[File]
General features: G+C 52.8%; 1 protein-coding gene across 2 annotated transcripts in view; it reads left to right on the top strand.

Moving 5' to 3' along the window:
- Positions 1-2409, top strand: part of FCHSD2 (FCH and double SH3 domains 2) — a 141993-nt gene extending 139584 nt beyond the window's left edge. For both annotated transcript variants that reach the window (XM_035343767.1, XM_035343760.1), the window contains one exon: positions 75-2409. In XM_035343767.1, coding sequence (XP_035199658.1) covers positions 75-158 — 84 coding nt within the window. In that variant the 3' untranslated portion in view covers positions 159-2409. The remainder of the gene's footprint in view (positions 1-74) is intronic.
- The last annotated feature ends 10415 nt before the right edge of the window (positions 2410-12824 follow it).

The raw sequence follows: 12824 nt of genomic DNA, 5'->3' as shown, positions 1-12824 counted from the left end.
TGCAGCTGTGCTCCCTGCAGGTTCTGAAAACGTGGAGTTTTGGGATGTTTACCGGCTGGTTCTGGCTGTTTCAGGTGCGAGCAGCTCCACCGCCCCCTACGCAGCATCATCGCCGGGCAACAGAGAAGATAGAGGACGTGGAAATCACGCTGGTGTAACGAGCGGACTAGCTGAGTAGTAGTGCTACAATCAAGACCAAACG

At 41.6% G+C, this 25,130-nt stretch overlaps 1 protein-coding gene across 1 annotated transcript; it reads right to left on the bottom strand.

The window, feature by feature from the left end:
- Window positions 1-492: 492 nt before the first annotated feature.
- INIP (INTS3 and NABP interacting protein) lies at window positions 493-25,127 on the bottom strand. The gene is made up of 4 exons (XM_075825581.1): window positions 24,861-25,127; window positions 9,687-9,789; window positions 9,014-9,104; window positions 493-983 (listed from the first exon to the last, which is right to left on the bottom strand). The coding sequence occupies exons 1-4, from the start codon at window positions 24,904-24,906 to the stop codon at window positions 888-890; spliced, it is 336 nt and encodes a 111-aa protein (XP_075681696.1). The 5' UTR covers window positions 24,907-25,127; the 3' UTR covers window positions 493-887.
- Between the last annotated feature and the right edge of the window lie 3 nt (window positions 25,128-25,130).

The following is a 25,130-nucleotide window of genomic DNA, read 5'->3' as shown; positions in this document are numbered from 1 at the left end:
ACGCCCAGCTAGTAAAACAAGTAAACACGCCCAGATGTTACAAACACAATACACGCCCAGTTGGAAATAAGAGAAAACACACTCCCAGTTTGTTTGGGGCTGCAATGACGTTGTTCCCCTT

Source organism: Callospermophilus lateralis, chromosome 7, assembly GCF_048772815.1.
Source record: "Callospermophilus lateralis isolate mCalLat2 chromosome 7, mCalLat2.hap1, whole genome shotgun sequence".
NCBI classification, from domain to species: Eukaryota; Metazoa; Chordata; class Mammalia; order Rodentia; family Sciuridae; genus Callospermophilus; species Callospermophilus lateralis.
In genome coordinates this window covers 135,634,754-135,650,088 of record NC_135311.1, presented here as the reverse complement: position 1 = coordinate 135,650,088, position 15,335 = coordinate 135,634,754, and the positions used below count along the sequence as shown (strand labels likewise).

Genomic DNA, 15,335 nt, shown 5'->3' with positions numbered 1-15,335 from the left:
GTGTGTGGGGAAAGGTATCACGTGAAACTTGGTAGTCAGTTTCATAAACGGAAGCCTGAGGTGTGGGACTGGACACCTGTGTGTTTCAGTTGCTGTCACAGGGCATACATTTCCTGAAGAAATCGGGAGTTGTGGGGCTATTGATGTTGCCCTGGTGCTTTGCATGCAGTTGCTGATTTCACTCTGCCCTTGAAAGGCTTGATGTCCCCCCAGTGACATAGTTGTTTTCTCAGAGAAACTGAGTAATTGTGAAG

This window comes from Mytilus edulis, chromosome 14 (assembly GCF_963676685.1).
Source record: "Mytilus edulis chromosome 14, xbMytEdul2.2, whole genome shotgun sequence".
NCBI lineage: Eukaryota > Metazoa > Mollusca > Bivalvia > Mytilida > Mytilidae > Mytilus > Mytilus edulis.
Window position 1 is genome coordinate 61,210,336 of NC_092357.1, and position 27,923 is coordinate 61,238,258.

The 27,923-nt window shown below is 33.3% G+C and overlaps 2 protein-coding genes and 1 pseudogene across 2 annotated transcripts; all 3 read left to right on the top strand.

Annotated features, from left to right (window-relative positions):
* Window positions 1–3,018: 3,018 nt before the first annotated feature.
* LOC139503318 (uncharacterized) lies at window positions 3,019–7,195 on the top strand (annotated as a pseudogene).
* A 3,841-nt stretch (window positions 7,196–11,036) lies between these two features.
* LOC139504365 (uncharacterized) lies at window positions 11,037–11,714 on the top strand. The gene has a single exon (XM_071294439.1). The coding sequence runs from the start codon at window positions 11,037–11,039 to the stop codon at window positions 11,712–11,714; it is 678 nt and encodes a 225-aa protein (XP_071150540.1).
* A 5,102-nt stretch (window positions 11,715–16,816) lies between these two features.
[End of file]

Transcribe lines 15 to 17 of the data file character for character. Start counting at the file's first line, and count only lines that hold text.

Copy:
Source record: "Callospermophilus lateralis isolate mCalLat2 chromosome 7, mCalLat2.hap1, whole genome shotgun sequence".
NCBI classification, from domain to species: Eukaryota; Metazoa; Chordata; class Mammalia; order Rodentia; family Sciuridae; genus Callospermophilus; species Callospermophilus lateralis.
In genome coordinates this window covers 135,634,754-135,650,088 of record NC_135311.1, presented here as the reverse complement: position 1 = coordinate 135,650,088, position 15,335 = coordinate 135,634,754, and the positions used below count along the sequence as shown (strand labels likewise).